The short answer is that there is a standard method, it's called application signing. The longer answer is a bit more complicated.
With regards to the MD5 hashing idea of yours, there is at least one experimental Firefox plugin that calculates the hashes of downloaded files. You can then manually compare them. Alternatively, many sites offer downloads of text files with the precomputed hashes for their software. You can then force a check using
md5sum -c < hash filename >. The problem with all these methods is that if an attacker was able to replace the file you downloaded, he could probably be able to change the hashes listed on the website.
Application signing is the official solution to this problem. It uses public key cryptography and certificate authorities in a manner similar to what is used in the SSL security standard for websites. It works by getting a digital certificate from a certificate authority. This certificate can be verified by anybody, and ensure that the holder is are who they say they are. It can also be used to 'sign' a package, which ensures that the package was produced by the holder, and not altered in any way by anyone other than the holder.
So, why don't we see better adoption of these methods? Well, they are already pretty well adopted, and mostly invisible when they work. Major operating systems and browsers use the signatures if they are available by default. Additionally, major Linux distributions sign the software packages and updates they provide using these methods. However, when it come to the smaller players, we are very unlikely to see major adoption.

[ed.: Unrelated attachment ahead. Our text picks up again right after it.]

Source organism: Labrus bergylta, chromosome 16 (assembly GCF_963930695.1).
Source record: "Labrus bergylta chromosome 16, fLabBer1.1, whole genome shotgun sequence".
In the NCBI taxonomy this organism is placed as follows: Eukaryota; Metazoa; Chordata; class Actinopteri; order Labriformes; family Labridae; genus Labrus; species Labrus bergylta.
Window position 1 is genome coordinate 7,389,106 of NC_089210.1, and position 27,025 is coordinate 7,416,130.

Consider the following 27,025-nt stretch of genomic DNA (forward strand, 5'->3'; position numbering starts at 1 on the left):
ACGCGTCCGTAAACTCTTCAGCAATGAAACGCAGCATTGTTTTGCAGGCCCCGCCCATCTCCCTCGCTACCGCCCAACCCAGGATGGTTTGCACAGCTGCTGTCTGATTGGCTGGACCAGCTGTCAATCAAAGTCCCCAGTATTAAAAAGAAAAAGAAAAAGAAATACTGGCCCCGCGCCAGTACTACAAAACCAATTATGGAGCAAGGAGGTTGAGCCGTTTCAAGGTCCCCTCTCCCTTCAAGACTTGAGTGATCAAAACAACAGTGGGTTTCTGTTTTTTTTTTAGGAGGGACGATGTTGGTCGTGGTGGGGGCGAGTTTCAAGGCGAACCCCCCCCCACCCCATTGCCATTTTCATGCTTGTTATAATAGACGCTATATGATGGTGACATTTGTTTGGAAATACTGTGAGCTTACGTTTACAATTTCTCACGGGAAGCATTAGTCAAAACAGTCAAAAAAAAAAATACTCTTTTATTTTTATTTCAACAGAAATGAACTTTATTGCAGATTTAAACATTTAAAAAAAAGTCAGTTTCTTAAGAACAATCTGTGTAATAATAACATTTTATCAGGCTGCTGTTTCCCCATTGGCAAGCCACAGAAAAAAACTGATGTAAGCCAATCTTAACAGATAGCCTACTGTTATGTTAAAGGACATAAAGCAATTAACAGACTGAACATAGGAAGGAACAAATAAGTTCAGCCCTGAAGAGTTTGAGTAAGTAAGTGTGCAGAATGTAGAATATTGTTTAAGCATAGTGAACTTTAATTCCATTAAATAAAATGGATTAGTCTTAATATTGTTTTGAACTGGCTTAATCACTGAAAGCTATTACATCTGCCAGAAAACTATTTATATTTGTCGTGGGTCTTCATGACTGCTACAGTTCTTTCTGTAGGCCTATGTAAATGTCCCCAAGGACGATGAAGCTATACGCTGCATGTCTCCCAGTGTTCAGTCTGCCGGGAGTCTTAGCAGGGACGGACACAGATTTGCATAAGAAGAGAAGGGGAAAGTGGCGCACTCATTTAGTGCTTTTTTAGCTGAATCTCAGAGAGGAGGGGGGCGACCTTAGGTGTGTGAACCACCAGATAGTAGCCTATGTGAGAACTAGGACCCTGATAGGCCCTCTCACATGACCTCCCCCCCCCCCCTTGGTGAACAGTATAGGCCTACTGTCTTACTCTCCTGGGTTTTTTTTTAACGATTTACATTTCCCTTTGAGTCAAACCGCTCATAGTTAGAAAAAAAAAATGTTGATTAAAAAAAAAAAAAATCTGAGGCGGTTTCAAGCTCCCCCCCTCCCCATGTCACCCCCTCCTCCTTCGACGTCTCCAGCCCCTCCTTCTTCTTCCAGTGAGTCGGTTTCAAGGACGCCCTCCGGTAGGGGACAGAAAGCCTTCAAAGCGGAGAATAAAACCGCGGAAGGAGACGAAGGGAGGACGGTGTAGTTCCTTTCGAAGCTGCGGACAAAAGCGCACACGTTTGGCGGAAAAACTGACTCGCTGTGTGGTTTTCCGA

The problem here is a mix of hacker poverty and hacker pride. In order to get one of these certificates, you need to pay a large sum of money to one of the certificate authorities. If they don't, a programmer can still sign their own packages without any CA's blessing. By doing this, the user who downloads the file can be sure that only the holder of the certificate touched a particular package, which meets the integrity requirement of your question.
Unfortunately, using a 'self-signed' certificate like this decreases the public confidence in your software, rather than increasing it. If you self-sign, the OS / browser complains loudly when you try to open the package; louder even than for a totally unsigned file. Because the browser or OS does not trust the software creator, it thinks that you shouldn't trust them either.
From this, the hacker complaint is why should somebody trust some faceless multinational certificate authority more than someone else? What have they ever done to prove themselves more trustworthy than everyone else?
To many people, the certificate issue boils down to extortion: "Pay us $$$ to certify you, or your downloads will be a second-rate citizens". That is why application signing has not been adopted by anybody except the biggest players.